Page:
In addition, Nexus 9500 switches support up to 100G Ethernet and are available in models made with 4, 8 and 16 line card slots. Nexus 9200 switches also support up to 100G Ethernet, whereas Nexus 9300 switches support up to only 40G Ethernet.

Nexus 9200 switches are available in models measuring 1 RU and 2 RUs, and Nexus 9300 switches are available in models that measure between 1 RU and 3 RUs.

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The Difference Between Arista vs Cisco Routing Platforms

Although Arista offers a routing solution in the form of a software-based system, it doesn’t offer routing hardware.  Cisco, on the other hand, offers a wide range of routing platforms, ranging from single RU devices made for branch offices to full-rack, modular devices.

Cisco’s ASR Series is one of its primary lines. Much like the Nexus series, the ASR Series is broken down into three subseries. There’s the ASR 900 series, which is made for less intensive applications. But we specialize in selling the higher end ASR 1000 and ASR 9000 series.

ASR 1000 Series routers are edge routers that range in size from 1 RU to 13 RUs. The ASR 9000 Series switches have core routing capabilities and are available in compact 1 RU models, as well as modular chassis measuring up to 40 RUs in size.

Arista’s virtual routing platform, the vEOS Router, is a cloud-based routing solution that offers accessibility and scalability. The vEOS Router has only been around since 2017; it’s essentially Arista’s answer to routing hardware that other manufacturers, like Cisco, offer.

If you’re interested in browsing all our routers, we also stock a wide variety of high-quality Juniper routers, which you can learn more about on our Cisco vs Juniper routers page.

Comparing Cisco vs Arista Optical Transceiver Form Factors and Interoperability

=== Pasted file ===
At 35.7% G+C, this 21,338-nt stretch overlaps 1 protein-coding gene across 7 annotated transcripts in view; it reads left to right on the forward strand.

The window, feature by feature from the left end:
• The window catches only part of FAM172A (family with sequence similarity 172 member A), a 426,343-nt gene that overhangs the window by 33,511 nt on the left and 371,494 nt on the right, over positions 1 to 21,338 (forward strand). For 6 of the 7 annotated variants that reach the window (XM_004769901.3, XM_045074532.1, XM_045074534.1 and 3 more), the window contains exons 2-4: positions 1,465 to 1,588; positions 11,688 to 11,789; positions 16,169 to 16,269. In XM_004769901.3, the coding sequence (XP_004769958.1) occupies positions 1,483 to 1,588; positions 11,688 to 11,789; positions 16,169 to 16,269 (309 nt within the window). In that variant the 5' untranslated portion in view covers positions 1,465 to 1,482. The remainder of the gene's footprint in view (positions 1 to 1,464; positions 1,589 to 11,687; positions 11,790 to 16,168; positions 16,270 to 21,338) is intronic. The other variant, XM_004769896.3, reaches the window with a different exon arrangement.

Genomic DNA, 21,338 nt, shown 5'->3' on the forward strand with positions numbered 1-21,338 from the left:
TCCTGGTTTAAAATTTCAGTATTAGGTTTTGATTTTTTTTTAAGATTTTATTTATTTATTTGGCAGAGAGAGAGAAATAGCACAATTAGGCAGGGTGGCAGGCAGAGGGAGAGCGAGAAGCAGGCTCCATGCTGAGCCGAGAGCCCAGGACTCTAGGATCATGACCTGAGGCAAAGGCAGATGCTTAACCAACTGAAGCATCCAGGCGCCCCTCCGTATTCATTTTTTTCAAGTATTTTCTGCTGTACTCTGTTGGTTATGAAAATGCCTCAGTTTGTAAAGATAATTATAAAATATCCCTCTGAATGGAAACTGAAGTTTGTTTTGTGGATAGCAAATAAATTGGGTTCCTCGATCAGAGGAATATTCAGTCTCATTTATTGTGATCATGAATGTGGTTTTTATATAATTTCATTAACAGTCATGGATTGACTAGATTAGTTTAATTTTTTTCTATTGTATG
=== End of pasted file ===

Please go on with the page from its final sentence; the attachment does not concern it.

Because both Cisco and Arista hardware supports Ethernet speeds ranging from 1G to 100G, both support many of the same optical form factors. However, Cisco has its own proprietary optical transceiver form factor that’s compatible only with Cisco hardware.

It’s called CPAK, and in terms of design and specifications, CPAK optics share characteristics with some of the most advanced optical form factors, specifically QSFP28 and CFP2.

First off, CPAK optics support up to 100G Ethernet, but they’re also available with multi-channel configurations. Some models support up to four 25G Ethernet channels, similar to QSFP28 optics; others support up to ten 10G Ethernet channels, which is more like CFP optics.

Arista switches support several optical transceiver form factors, including SFP, SFP+, QSFP, QSFP+ and QSFP28. In addition, these optics are interoperable with other commonly used form factors, including XFP, CFP, CFP2, as well as Cisco’s proprietary CPAK form factor.

Expanding on their optical transceiver versatility, Arista switches go beyond mere compatibility by incorporating auto-negotiation features and dynamic reconfiguration capabilities. This means that, in addition to supporting a wide array of form factors like SFP and QSFP, Arista switches possess the intelligence to adapt to the specific requirements of interconnected systems. 

In comparing Cisco vs Arista optical transceiver form factors adaptation, Cisco’s optical transceiver form factors ensure exclusive compatibility with Cisco hardware, ensuring seamless integration and optimized performance in a unified ecosystem. Arista’s diverse optical form factors provide versatility and interoperability with widely adopted standards, fostering flexibility in network configurations. 

While Cisco’s proprietary approach ensures seamless integration, it may lead to potential vendor lock-in, whereas Arista’s diverse compatibility enhances flexibility but may introduce complexity in managing various form factors.